The country's ladies are taking the tennis world by storm
Sunday was a special day for Russian tennis, as not only did Anastasia Myskina become the first homegrown winner of the Kremlin Cup in Moscow, but Maria Sharapova also won her debut title at the AIG Japan Open. With Myskina's recent triumph in Leipzig and Yelena Dementyeva's back to back wins in Bali and Shanghai in September, the weekend's events mean that Russian players have now won the last five WTA tournaments. There are another nine players in the WTA top 100. Has an on-court revolution really begun?
Myskina's 6-2 6-4 victory over Amelie Maureso in Moscow, which won her a hug from Boris Yeltsin as well as the title, was perhaps the most poignant moment of the last month. Although Yevgeny Kafelnikov has won the men's event five times, none of the ladies had until now been able to emulate him. That sorry statistic, though, has now been smashed into the past. Coupled with Sharapova's astonishingly mature performance in Tokyo, where the sixteen-year-old came back from three points down in the decisive third set tie-break, Russian tennis has quite rightly grabbed the world's attention.
However, most importantly, this has been for the achieved results, and not any other reason (although some observers have predictably branded the blonde Sharapova "the new Anna Kournikova"). Over the last 2-3 years, Russia's players have made tremendous progress and are now considered to be real genuine grand slam contenders. Dementyeva and Myskina are ranked eighth and ninth in the world, respectively. In the newly published rankings, Sharapova has jumped to 33rd from 48th, just in front of Svetlana Kuznetsova and Yelena Likhovetseva, and only two places behind Yelena Bovina and six behind Lina Krasnoroutskaya, who was herself a tour finalist at the Roger AT&T Cup in August. The mood in the Russian camp is buoyant, and such confidence can hardly be called misplaced.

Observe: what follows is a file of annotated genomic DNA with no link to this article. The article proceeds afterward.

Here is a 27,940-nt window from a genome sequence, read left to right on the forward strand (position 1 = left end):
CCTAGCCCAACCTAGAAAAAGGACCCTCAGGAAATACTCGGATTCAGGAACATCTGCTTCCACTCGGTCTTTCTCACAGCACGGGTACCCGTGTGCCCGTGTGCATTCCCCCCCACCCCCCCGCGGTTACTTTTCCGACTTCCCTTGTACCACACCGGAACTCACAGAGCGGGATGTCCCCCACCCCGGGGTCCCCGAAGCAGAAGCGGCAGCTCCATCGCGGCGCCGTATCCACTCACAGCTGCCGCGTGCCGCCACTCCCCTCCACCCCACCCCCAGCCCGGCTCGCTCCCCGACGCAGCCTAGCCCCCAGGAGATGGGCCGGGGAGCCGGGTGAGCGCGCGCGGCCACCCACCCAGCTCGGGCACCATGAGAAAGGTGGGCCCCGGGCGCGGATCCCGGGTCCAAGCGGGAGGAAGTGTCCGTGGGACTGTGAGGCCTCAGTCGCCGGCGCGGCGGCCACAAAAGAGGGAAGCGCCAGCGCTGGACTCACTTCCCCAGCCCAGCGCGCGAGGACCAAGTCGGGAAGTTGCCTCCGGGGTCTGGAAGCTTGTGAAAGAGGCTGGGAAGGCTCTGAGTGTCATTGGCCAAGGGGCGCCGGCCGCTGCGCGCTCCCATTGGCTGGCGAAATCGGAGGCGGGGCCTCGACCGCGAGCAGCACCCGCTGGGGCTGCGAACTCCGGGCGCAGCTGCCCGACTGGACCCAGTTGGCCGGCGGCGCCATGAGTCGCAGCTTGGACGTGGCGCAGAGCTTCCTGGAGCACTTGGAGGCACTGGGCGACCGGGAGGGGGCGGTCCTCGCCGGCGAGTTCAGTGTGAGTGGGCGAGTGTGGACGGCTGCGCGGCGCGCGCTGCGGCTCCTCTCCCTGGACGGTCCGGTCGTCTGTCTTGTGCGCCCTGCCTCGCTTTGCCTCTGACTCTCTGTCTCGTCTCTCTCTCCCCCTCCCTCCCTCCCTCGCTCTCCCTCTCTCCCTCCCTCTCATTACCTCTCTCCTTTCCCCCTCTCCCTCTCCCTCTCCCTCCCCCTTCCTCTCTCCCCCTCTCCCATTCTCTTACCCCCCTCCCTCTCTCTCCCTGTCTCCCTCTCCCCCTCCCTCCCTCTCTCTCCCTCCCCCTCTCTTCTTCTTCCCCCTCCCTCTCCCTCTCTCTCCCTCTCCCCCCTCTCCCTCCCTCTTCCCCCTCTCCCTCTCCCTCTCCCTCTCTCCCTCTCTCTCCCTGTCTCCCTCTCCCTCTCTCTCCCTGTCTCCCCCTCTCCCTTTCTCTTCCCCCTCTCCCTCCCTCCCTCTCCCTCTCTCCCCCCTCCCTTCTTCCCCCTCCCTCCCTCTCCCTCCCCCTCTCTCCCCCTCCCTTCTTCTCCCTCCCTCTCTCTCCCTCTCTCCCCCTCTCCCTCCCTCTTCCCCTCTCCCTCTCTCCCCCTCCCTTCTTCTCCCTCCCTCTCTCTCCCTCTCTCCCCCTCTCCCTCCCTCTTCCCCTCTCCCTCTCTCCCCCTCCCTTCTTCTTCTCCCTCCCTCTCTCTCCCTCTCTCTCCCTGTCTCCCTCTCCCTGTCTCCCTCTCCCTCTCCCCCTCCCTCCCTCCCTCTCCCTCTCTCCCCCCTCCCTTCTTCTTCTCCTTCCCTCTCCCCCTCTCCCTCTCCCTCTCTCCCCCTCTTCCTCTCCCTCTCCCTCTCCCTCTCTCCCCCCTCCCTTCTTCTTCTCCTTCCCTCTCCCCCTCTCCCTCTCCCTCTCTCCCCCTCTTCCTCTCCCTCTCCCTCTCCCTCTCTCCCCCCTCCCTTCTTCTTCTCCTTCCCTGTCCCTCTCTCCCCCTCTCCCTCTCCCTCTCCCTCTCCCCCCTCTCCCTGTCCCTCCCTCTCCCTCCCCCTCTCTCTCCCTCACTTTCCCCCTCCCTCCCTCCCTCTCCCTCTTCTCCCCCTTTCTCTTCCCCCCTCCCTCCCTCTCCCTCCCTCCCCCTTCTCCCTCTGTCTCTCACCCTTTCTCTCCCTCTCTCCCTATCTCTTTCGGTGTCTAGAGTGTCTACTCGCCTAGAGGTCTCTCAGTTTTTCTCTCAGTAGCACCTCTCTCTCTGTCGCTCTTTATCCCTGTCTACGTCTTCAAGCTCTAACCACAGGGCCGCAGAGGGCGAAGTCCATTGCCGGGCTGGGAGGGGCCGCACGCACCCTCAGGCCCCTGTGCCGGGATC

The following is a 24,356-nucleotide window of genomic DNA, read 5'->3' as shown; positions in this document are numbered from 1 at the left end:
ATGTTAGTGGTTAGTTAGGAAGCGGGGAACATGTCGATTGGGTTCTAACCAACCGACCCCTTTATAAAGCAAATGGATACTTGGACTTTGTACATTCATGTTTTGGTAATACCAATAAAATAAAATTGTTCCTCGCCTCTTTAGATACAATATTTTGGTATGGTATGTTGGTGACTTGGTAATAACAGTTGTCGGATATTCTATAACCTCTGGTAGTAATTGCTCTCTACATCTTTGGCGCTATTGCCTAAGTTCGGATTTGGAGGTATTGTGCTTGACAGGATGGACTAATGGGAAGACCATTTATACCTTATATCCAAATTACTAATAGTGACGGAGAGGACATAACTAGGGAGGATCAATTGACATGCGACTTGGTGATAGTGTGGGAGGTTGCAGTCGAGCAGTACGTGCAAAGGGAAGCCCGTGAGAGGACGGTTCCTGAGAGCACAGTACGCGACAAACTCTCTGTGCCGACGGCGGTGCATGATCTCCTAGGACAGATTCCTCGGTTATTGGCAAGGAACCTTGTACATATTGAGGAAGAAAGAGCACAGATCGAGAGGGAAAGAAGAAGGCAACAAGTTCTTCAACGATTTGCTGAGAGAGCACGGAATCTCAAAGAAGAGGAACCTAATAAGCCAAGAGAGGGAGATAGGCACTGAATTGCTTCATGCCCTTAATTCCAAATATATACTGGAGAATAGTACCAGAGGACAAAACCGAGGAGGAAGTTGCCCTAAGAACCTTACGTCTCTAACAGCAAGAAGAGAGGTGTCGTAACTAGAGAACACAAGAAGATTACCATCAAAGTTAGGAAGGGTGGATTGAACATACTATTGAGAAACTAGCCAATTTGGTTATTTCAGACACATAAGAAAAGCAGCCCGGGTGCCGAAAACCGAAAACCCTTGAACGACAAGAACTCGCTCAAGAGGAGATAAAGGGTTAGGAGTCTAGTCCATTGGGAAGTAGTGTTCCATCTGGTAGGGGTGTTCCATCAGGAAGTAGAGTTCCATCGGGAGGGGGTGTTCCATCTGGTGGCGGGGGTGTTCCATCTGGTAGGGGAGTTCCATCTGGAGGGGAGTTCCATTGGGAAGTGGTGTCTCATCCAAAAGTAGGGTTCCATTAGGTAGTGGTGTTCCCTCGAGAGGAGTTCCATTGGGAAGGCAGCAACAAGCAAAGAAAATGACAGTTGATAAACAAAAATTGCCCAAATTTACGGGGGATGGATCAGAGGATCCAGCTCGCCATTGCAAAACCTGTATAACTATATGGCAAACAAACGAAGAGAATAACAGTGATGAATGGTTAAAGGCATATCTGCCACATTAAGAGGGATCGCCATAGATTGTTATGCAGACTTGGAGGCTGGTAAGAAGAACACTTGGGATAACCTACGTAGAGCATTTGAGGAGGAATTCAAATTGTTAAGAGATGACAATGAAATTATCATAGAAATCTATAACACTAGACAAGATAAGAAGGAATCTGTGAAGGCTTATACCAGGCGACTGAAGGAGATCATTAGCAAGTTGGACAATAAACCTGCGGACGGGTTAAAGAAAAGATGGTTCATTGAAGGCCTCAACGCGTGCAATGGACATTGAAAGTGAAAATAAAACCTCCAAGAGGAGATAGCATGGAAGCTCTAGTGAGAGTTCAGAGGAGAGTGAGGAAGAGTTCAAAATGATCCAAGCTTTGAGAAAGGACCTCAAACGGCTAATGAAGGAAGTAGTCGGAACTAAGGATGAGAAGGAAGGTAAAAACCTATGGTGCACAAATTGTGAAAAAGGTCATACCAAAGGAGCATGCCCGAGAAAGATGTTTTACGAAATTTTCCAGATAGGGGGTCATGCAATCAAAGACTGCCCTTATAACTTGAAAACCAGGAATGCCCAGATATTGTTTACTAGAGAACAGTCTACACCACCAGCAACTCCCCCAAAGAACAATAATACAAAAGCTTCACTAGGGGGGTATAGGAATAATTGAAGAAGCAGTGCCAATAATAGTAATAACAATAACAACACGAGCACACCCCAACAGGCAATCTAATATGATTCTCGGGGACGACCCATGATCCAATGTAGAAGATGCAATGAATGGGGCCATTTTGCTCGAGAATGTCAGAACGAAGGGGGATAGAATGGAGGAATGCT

Naturally, with the likes of the Williams sisters to contend with, as well as the Belgian duo of Kim Clijsters and Justine Henin-Hardenne at the top of the rankings, success at international calendar's four main events is by no means a sure thing. However, the record suggests this is possible. Myskina beat world No.2 Henin-Hardenne in the Leipzig final, while Nadia Petrova reached the semi-finals at the French Open, where Vera Zvonareva (15th in the world) also overcame Venus Williams. Moreover, Svetlana Kuznetsova made it to the Wimbledon quarter-finals in all three events: the singles, ladies' doubles and mixed doubles. Indeed, five Russians made it into the last eight at Wimbledon for the first time in history. The talent is undoubtedly there for all to see; the players just need to accumulate experience.
President of the Russian Tennis Federation Shamil Tarpishchev is confident that success will come not only for individuals, but also in the Federation Cup. The team has displayed sound progress, including a 5-0 victory over Slovenia in the quarter-finals. When he promised that Russia's men would bring home the Davis Cup last year, not many people really believed him. Now the country's tennis fans believe that the women can repeat this feat.
Furthermore, the future is theirs for the taking. At 27 and 26, respectively, Yelena Likhovtseva and Tatyana Panova can hardly be called veterans of the circuit, but Myskina is only 22, Dementyeva 21, Yelena Bovina 20, Vera Zvonareva 19 and, of course, Maria Sharapova is just 16. Add to this list 17-year-old Dina Safina (Marat Safin's sister), who is already ranked 53rd in the world and has won the Palermo representative tournament, and 2002 Wimbledon junior champion Vera Dushevina, then it is all too obvious why Russia has every reason to be optimistic.
Following her Kremlin Cup win, Anastasia Myskina said, "With every tournament title, a win at the Grand Slams is becoming more and more realistic." This may be so, but she will have to deal with her compatriots first.
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